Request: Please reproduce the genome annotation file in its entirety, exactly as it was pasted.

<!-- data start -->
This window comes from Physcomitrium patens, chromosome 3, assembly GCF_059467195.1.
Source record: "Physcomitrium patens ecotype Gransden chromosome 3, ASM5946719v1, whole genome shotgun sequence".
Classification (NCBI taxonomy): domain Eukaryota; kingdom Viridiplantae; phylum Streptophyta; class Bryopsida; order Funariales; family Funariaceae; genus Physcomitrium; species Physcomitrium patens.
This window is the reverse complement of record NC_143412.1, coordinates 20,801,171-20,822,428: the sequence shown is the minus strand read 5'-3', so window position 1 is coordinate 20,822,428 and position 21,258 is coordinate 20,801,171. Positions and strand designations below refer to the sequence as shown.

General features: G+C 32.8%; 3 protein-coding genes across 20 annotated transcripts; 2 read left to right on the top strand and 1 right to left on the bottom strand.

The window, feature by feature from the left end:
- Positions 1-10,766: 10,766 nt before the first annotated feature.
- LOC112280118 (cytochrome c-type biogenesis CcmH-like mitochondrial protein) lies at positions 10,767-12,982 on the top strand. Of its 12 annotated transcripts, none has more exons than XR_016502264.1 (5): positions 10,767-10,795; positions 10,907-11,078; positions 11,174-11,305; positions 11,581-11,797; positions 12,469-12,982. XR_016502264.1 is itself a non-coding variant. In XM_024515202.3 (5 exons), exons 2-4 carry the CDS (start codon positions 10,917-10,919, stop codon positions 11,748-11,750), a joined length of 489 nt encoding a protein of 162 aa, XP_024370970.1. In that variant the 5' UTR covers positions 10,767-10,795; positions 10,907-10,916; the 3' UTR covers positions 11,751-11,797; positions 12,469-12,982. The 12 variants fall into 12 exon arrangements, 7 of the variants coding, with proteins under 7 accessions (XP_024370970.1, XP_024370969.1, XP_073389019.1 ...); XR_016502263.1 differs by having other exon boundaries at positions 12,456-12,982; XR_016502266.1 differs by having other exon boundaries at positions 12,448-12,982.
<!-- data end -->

This window comes from Physcomitrium patens, chromosome 3, assembly GCF_059467195.1.
Source record: "Physcomitrium patens ecotype Gransden chromosome 3, ASM5946719v1, whole genome shotgun sequence".
Classification (NCBI taxonomy): domain Eukaryota; kingdom Viridiplantae; phylum Streptophyta; class Bryopsida; order Funariales; family Funariaceae; genus Physcomitrium; species Physcomitrium patens.
This window is the reverse complement of record NC_143412.1, coordinates 20,801,171-20,822,428: the sequence shown is the minus strand read 5'-3', so window position 1 is coordinate 20,822,428 and position 21,258 is coordinate 20,801,171. Positions and strand designations below refer to the sequence as shown.

General features: G+C 32.8%; 3 protein-coding genes across 20 annotated transcripts; 2 read left to right on the top strand and 1 right to left on the bottom strand.

The window, feature by feature from the left end:
- Positions 1-10,766: 10,766 nt before the first annotated feature.
- LOC112280118 (cytochrome c-type biogenesis CcmH-like mitochondrial protein) lies at positions 10,767-12,982 on the top strand. Of its 12 annotated transcripts, none has more exons than XR_016502264.1 (5): positions 10,767-10,795; positions 10,907-11,078; positions 11,174-11,305; positions 11,581-11,797; positions 12,469-12,982. XR_016502264.1 is itself a non-coding variant. In XM_024515202.3 (5 exons), exons 2-4 carry the CDS (start codon positions 10,917-10,919, stop codon positions 11,748-11,750), a joined length of 489 nt encoding a protein of 162 aa, XP_024370970.1. In that variant the 5' UTR covers positions 10,767-10,795; positions 10,907-10,916; the 3' UTR covers positions 11,751-11,797; positions 12,469-12,982. The 12 variants fall into 12 exon arrangements, 7 of the variants coding, with proteins under 7 accessions (XP_024370970.1, XP_024370969.1, XP_073389019.1 ...); XR_016502263.1 differs by having other exon boundaries at positions 12,456-12,982; XR_016502266.1 differs by having other exon boundaries at positions 12,448-12,982.